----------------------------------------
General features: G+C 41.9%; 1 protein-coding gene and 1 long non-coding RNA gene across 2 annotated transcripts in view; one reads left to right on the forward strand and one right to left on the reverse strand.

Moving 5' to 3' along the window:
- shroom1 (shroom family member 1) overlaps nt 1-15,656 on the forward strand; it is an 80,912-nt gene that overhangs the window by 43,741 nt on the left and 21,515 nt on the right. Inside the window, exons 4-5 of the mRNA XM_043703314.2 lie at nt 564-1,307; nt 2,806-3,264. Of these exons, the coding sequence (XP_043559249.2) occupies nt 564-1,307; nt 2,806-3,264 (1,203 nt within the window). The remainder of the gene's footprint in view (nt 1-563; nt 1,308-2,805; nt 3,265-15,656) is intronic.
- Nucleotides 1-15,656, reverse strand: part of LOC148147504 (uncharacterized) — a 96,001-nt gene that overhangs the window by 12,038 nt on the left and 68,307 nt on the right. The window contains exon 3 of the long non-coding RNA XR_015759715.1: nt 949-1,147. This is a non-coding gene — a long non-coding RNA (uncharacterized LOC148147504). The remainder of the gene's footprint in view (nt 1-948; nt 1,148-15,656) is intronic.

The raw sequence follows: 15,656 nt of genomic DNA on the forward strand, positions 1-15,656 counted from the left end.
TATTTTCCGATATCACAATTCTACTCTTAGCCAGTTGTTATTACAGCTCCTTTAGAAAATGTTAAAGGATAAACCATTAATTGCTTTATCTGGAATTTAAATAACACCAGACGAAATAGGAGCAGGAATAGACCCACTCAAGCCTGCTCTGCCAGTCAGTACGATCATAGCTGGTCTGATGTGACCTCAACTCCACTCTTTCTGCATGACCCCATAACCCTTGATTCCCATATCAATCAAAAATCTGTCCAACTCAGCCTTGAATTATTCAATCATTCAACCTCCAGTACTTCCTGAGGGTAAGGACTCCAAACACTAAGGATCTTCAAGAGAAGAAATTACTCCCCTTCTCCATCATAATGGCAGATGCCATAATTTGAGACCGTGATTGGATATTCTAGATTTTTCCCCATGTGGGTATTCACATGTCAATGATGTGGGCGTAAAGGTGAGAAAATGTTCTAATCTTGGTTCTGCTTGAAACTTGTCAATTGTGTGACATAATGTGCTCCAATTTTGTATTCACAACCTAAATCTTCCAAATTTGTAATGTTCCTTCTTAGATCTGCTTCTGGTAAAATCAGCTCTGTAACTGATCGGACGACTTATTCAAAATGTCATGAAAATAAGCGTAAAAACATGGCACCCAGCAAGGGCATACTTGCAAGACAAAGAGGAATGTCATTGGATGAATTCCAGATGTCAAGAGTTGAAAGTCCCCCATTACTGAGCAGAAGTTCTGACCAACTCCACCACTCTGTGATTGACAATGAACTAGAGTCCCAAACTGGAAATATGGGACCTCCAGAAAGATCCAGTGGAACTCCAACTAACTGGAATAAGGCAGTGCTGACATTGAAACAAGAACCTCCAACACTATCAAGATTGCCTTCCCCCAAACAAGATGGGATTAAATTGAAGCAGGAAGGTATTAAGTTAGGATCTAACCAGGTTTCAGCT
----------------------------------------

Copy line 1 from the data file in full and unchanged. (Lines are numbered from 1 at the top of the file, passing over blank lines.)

General features: G+C 41.9%; 1 protein-coding gene and 1 long non-coding RNA gene across 2 annotated transcripts in view; one reads left to right on the forward strand and one right to left on the reverse strand.